2. Turkish Mint – 50 Lira, Seedling With Water, KM # 1256
  3. Mint of Poland – 10 Zlotych, Hussar Knights, Y # 671
  4. Austrian Mint – 5 Euro, Tyrolean Freedom Fighters, KM # 3177
  5. Palau (Coin Invest Trust) – 5 Dollars, Wonders of the World, Pyramids, KM # 208
  6. Italian State Mint – 5 Euro, Centennial of Cycling, KM # 313
  7. National Bank of Macau, 20 Patakas, Year of the Ox, KM # 145
  8. Royal Canadian Mint – 20 Dollars, Crystal Snowflake, KM # 944
  9. Japan Mint – 1,000 Yen, Ibaraki Prefecture Coin
  10. Bank of Russia – 100 Rubles 300th anniversary Battle of Poltava Y#1179

Best Crown Coin

  1. Bank of Lithuania – 50 Litu, Silver, Tytuvenai Church, KM # 164
  2. Hungarian Mint – 3,000 Forint, Silver, 250th Anniversary of Birth Ferenc Kazinczy, KM # 817
  3. Cook Islands – 5 Dolla,r Silver, Anteater Coin, KM # 674
  4. Royal Canadian Mint – 15 Dollars, Silver, George VI, KM # 922
  5. Mint of Finland – 20 Euro, Silver, Peace and Security Coin, KM #
  6. Monnaie de Paris – 10 Euro, Silver, International Year of Astronomy, KM # 1621
  7. Royal Australian Mint – 5 Dollars, Silver, Antarctic Explorers
  8. Italian State Mint – 10 Euro, Silver, Marconi, KM # 317
  9. Japan Mint – 1,000 Yen, Silver, Nagano Prefecture, Y # 148

Best Trade Coin

  1. National Bank of Lithuania– 1 Litas, Copper-Nickel, Vilnius – European Capital of Culture, KM # 162
  2. Latvian Mint – 1 Lats, Copper-Nickel, Namejs Ring, KM # 101
  3. Japan Mint – 500 Yen, Nickel-Brass, 20th Anniversary of the Emperor’s Enthronement Y#157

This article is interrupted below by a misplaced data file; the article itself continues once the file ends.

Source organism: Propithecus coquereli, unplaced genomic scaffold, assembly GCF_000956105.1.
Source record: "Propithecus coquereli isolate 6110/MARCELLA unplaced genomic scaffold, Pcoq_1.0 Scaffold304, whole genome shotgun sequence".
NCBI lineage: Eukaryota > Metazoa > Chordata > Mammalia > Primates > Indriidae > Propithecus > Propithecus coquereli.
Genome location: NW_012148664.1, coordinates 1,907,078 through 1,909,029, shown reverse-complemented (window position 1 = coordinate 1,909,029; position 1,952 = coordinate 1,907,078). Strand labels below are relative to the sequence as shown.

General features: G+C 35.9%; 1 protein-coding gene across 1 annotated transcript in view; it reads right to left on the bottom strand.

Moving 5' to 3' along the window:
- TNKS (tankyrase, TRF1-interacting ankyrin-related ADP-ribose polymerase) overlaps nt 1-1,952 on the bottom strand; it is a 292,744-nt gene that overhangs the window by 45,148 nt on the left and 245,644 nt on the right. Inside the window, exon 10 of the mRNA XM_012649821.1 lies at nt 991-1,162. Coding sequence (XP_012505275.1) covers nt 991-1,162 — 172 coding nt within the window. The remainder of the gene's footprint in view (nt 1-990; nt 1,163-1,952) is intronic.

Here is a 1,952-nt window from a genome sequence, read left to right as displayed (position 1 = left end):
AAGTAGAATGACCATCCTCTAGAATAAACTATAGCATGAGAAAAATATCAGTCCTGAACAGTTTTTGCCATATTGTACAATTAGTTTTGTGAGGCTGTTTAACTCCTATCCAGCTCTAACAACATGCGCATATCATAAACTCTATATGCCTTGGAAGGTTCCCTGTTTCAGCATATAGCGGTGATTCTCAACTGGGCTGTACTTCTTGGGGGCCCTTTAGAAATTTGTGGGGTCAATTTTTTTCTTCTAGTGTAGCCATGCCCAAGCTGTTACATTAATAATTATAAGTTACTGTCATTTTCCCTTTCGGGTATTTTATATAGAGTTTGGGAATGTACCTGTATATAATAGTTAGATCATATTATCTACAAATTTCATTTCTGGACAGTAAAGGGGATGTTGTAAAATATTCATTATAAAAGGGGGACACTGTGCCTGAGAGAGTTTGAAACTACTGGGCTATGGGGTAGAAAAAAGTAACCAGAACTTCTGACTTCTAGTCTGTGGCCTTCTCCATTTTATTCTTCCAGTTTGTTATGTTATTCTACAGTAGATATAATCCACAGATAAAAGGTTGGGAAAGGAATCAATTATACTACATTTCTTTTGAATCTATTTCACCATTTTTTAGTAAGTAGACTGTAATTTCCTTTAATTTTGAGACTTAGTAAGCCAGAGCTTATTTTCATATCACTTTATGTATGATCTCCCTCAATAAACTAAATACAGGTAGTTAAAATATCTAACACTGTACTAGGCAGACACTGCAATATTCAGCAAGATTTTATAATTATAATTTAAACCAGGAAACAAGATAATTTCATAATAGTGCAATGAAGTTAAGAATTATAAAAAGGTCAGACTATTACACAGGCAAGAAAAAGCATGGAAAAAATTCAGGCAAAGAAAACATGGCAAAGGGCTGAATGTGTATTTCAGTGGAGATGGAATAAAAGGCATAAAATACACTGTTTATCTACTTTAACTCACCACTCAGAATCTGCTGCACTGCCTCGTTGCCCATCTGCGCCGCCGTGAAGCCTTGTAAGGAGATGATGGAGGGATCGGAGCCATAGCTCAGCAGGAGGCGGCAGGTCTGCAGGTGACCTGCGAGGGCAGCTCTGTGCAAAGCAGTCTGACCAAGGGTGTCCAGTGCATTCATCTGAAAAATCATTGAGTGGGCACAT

4. National Bank of Slovakia – 2 Euro Coin, Bimetallic, First Year of Euro Issuance, KM # 102
  5. National Bank of Sweden – One Krona, Copper-Nickel, Horizontal Waves, 200th Anniversary of Separation from Finland, KM #916
  6. Banco de Mexico – 5 Pesos, Bimetallic, KM# 912
  7. Mint of Poland – 2 Zlote, Brass, Czeslaw Niemen, Y# 684
  8. U.S. Mint – One Cent, Copper-Coated Zinc, New Lincoln Seated on Log, KM # 442
  9. British Royal Mint – 50 Pence, Copper-Nickel, Kew Botanical Gardens, KM # 1114
  10. National Bank of Panama – 50 Centesimos, Copper-Nickel, 100th Anniversary of the National Bank, KM # 139

Most Popular Coin

  1. Hungarian Mint – 200 Forint, Bimetallic, Danube Ridge KM # 826
  2. U.S. Mint – One Dollar, Copper-Zinc-Manganese-Nickel Clad, Sacagawea Dollar, KM # 467
  3. Kazakhstan Mint – 50 Tenge, Copper-Nickel, 100th Anniversary of T. Bassenov Birth
  4. Latvian Mint – 1 Lats, Silver, Pig, My Dream Coin, KM # 100
  5. Royal Australian Mint – One Dollar, Aluminum-Bronze, Steve Irwin, KM # 1429
  6. Austrian Mint – 10 Euro, Silver, Basilisk Coin, KM# 3176
  7. National Bank of India – 5 Rupees, Nickel-Brass, St. Alphonsa, KM # 365
  8. U.S. Mint – 25 Cents, Copper-Nickel Clad, Puerto Rico Quarter, KM # 446
  9. Royal Canadian Mint – 50 Cents, Silver, Lenticular, Montreal Canadiens Hockey, KM # 847